By Julius Melnitzer | June 1, 2021
CAN JUDGES CANCEL CHILD SUPPORT ARREARS RETROACTIVELY?
On Friday, June 4, the Supreme Court of Canada (SCC) will determine whether courts can retroactively cancel child support arrears. The judgment in Colluci v. Colluci will consider whether doing so provides an incentive for payors to be delinquent.
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SCC GRANTS LEAVE FROM LARGEST PATENT INFRINGMENT AWARD EVER IN CANADA
How should courts calculate a disgorgement of profits in the patent context? That’s the question the SCC has agreed to decide by granting leave in Nova Chemicals Corporation v. Dow Chemical Company. After the Federal Court ruled that Nova had infringed certain Dow patents, Dow elected to seek damages by way of an accounting of Nova’s profits. The Federal Court judge who heard the damages reference awarded Dow $644 million. The Federal Court of Appeal upheld the award. This will be the first time the SCC has weighed in on this issue, including whether “springboard profits” on products sold after patent expiry are available at law.
FCA UPHOLDS “UNPRECEDENTED” SITE BLOCK ORDER AGAINST INNOCENT ISPS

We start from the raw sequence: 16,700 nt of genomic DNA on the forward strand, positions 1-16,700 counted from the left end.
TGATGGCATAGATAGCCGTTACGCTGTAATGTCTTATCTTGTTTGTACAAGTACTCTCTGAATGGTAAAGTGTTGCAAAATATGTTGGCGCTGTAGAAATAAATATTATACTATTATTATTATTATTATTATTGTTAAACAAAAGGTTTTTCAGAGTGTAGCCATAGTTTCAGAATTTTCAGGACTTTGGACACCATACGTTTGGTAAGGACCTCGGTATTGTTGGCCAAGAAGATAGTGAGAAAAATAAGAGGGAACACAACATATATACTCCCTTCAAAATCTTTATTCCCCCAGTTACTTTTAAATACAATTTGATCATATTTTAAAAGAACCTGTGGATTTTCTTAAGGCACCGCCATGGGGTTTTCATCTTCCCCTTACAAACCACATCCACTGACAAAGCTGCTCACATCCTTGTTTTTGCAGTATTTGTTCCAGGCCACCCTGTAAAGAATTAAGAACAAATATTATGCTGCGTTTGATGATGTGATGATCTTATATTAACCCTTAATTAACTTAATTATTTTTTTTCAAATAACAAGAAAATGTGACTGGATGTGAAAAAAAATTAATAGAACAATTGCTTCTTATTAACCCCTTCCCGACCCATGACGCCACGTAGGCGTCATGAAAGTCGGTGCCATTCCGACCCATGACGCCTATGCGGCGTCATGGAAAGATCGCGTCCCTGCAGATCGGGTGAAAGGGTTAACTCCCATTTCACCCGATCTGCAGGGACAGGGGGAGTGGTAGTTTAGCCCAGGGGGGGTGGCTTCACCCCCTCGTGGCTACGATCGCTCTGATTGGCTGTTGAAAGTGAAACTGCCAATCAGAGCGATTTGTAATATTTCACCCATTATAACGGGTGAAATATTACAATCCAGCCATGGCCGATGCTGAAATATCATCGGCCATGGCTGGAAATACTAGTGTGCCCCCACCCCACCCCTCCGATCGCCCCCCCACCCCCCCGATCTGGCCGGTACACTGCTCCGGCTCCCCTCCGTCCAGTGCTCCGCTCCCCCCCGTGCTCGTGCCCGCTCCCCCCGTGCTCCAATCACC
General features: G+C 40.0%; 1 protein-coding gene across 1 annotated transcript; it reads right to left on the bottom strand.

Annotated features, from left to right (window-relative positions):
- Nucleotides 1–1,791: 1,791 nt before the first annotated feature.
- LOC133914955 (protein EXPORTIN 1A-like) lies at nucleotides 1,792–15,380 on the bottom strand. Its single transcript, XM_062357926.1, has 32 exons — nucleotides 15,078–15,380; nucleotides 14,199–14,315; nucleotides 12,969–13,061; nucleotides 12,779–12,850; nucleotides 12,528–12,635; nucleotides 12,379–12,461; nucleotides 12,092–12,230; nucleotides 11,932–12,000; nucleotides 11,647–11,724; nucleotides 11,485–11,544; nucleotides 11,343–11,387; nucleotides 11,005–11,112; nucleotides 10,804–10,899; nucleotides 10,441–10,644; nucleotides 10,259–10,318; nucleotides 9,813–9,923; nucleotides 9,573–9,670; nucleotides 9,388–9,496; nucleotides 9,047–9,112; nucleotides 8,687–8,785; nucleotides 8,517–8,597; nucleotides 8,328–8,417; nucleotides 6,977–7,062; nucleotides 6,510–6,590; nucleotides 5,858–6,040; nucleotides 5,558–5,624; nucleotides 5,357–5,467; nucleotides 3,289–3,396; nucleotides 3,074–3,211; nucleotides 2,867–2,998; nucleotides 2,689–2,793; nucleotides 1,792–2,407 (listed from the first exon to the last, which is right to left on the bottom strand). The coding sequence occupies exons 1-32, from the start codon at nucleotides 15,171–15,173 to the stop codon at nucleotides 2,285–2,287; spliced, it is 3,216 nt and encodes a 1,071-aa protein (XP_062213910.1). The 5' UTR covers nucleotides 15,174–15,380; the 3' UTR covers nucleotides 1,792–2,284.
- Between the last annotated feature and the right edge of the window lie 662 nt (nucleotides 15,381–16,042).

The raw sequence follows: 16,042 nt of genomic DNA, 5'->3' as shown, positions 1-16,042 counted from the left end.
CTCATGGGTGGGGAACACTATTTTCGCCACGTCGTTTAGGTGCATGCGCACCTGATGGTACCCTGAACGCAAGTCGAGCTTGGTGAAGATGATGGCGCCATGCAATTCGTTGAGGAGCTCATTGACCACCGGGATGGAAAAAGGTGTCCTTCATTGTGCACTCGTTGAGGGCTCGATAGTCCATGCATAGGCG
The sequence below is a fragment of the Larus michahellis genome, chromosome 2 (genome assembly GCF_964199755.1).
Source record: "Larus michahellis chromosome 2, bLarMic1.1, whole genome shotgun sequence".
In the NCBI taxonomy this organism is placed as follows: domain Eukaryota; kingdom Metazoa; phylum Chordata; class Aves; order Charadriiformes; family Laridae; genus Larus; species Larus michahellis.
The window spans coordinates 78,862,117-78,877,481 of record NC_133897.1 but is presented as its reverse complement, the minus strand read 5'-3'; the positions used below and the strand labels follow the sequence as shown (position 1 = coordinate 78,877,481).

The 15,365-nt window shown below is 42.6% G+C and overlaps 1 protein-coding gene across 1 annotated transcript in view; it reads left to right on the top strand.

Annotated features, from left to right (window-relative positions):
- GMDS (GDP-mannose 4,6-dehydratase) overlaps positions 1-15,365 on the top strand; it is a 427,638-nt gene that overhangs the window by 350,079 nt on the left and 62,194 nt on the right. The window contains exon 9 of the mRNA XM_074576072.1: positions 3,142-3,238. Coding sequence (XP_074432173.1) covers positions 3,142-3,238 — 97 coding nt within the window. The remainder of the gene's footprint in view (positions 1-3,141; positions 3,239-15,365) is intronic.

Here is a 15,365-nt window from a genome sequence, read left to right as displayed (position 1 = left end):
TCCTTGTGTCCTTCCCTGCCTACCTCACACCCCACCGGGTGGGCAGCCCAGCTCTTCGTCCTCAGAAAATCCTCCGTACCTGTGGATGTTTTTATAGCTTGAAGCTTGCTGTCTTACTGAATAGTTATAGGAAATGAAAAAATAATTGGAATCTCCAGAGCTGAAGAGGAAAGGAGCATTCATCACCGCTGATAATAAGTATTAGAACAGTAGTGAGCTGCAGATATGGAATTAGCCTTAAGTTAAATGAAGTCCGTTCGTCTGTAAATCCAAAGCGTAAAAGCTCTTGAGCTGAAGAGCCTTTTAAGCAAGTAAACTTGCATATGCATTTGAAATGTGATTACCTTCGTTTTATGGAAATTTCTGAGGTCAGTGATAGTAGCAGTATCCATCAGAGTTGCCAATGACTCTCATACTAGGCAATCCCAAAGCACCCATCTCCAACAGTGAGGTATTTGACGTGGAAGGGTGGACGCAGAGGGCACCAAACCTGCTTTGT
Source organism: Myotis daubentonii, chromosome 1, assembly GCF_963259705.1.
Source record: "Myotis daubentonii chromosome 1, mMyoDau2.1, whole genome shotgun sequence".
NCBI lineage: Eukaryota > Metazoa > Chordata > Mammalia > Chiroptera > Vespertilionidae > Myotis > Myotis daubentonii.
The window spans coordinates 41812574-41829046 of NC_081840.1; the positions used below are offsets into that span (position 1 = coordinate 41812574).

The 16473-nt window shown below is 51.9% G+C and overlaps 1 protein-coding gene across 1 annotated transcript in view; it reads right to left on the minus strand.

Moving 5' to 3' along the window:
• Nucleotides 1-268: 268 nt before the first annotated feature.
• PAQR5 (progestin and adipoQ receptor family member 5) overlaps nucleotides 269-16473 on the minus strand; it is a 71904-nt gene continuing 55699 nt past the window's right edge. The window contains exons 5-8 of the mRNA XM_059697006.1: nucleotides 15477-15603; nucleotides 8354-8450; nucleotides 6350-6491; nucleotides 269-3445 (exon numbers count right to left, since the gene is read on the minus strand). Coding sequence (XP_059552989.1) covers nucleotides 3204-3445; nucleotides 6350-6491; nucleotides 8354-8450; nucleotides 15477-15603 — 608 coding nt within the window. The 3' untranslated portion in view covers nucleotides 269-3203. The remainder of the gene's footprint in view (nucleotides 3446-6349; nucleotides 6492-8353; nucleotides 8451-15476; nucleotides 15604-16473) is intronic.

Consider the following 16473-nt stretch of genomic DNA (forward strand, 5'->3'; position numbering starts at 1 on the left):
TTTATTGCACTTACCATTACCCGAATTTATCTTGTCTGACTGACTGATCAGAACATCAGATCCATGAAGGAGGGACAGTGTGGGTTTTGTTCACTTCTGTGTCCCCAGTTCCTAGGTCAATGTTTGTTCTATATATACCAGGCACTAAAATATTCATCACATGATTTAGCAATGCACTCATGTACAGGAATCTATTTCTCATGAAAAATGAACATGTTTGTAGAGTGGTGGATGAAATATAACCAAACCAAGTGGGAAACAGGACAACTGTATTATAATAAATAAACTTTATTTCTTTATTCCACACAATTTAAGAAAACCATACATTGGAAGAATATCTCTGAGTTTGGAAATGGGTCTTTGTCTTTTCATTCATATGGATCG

The Federal Court of Appeal (FCA) has upheld an “unprecedented” site block order against internet service providers (ISPs) who were not defendants in an underlying copyright infringement action and were not accused of any wrongdoing.
The order came at the behest of Bell Media Inc., Groupe TVA Inc. and Rogers Media Inc. They alleged that the anonymous operators of GoldTV Services provided unauthorized access to the plaintiffs’ copyrighted content over the Internet. The order’s purpose was to impede customers of various ISPs, including TekSavvy Solutions Inc., from accessing GoldTV. Despite the fact that none of the ISPs was a defendant in the action against GoldTV and that the plaintiffs had not alleged wrongdoing on the ISPs’ part, the Federal Court granted the order, which the FCA affirmed. As the unanimous appeal panel saw it, nothing in the Copyright Act “suggests an intention to deny copyright owners the benefit of a site blocking order”. And in this case, the order was “just and equitable”:
Where, in an action against an anonymous defendant, a court can be convinced that said defendant has and will maintain its anonymity and ignore an injunction against it, it would seem pointless and unfair to require that the plaintiff jump through certain hoops and wait a certain time to confirm what it already knows, and the court already accepts, before seeking an injunction against a third party.
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Julius Melnitzer is a Toronto-based legal affairs writer, ghostwriter, writing coach and media trainer. Readers can reach him at firstname.lastname@example.org or https://legalwriter.net/contact.